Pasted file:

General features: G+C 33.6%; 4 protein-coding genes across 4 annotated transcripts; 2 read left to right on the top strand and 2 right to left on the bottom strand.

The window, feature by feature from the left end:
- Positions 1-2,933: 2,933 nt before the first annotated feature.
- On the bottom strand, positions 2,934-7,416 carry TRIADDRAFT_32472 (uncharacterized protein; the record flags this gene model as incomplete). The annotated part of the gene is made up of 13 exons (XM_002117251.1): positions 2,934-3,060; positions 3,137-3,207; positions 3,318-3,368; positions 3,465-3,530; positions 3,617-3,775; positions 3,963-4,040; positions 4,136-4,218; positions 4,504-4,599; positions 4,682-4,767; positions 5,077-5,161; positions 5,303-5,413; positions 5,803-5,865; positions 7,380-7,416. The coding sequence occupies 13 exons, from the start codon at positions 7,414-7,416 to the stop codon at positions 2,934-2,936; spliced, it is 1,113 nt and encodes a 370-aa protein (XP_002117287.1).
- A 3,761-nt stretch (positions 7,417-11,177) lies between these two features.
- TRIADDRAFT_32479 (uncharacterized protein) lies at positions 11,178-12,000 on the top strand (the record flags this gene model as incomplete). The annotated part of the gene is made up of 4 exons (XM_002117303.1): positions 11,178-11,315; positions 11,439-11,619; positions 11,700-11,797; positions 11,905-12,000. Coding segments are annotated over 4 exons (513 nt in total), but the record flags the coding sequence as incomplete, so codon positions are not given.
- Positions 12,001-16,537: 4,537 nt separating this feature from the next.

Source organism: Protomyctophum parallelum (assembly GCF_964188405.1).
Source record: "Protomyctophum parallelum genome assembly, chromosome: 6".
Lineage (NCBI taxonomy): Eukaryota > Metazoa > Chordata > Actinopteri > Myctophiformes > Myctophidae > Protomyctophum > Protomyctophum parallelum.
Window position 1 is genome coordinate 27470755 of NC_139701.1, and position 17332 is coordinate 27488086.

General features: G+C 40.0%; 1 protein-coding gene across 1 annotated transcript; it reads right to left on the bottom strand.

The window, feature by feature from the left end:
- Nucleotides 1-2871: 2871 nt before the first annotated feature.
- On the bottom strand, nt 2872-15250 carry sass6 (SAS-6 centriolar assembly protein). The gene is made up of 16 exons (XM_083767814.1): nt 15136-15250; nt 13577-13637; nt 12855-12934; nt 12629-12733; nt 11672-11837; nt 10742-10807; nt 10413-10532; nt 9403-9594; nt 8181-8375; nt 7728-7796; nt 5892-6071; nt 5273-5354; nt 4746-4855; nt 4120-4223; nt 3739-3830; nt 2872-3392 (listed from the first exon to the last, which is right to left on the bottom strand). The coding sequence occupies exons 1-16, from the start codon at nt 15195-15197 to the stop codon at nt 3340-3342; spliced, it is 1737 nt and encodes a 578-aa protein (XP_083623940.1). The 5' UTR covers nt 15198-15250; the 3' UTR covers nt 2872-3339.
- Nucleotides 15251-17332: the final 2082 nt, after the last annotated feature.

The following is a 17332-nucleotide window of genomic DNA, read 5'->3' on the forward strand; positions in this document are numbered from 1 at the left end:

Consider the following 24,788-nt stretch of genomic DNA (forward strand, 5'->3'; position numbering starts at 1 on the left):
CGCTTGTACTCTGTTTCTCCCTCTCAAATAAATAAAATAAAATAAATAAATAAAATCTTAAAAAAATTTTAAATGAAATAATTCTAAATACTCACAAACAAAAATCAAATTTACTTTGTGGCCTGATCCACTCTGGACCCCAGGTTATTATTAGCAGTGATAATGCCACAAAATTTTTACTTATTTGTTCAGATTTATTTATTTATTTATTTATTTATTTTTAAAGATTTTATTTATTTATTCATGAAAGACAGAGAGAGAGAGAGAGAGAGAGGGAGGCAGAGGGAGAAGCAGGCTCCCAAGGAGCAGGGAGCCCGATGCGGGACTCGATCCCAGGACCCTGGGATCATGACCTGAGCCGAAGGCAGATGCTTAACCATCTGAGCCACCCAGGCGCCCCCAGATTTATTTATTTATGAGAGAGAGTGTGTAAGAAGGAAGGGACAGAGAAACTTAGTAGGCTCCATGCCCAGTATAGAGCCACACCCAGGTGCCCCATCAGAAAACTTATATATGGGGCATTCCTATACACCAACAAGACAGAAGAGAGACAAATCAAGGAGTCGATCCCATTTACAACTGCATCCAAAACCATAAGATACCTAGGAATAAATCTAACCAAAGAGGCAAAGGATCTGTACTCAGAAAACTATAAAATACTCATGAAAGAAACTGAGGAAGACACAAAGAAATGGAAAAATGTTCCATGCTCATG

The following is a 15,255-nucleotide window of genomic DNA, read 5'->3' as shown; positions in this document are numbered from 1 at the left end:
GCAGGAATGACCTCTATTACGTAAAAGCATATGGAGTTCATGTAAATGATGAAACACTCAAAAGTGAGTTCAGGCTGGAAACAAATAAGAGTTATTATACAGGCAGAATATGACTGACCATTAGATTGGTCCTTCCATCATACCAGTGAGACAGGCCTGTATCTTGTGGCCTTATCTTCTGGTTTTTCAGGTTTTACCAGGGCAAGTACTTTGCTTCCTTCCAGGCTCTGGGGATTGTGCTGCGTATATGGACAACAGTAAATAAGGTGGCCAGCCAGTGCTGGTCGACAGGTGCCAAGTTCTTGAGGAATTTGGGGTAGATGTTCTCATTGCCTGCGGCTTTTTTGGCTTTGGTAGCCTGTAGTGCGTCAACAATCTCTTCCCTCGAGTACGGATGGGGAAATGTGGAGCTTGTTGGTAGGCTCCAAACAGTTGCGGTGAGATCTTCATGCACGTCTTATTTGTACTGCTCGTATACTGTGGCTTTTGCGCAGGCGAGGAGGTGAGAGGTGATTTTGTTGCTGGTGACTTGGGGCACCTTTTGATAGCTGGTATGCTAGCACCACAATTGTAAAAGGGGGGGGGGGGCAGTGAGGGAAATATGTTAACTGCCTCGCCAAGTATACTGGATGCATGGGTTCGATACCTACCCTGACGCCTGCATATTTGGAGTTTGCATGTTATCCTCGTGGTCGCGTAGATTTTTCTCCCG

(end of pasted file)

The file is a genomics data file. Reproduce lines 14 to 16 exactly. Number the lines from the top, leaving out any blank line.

- Nucleotides 1-2871: 2871 nt before the first annotated feature.
- On the bottom strand, nt 2872-15250 carry sass6 (SAS-6 centriolar assembly protein). The gene is made up of 16 exons (XM_083767814.1): nt 15136-15250; nt 13577-13637; nt 12855-12934; nt 12629-12733; nt 11672-11837; nt 10742-10807; nt 10413-10532; nt 9403-9594; nt 8181-8375; nt 7728-7796; nt 5892-6071; nt 5273-5354; nt 4746-4855; nt 4120-4223; nt 3739-3830; nt 2872-3392 (listed from the first exon to the last, which is right to left on the bottom strand). The coding sequence occupies exons 1-16, from the start codon at nt 15195-15197 to the stop codon at nt 3340-3342; spliced, it is 1737 nt and encodes a 578-aa protein (XP_083623940.1). The 5' UTR covers nt 15198-15250; the 3' UTR covers nt 2872-3339.
- Nucleotides 15251-17332: the final 2082 nt, after the last annotated feature.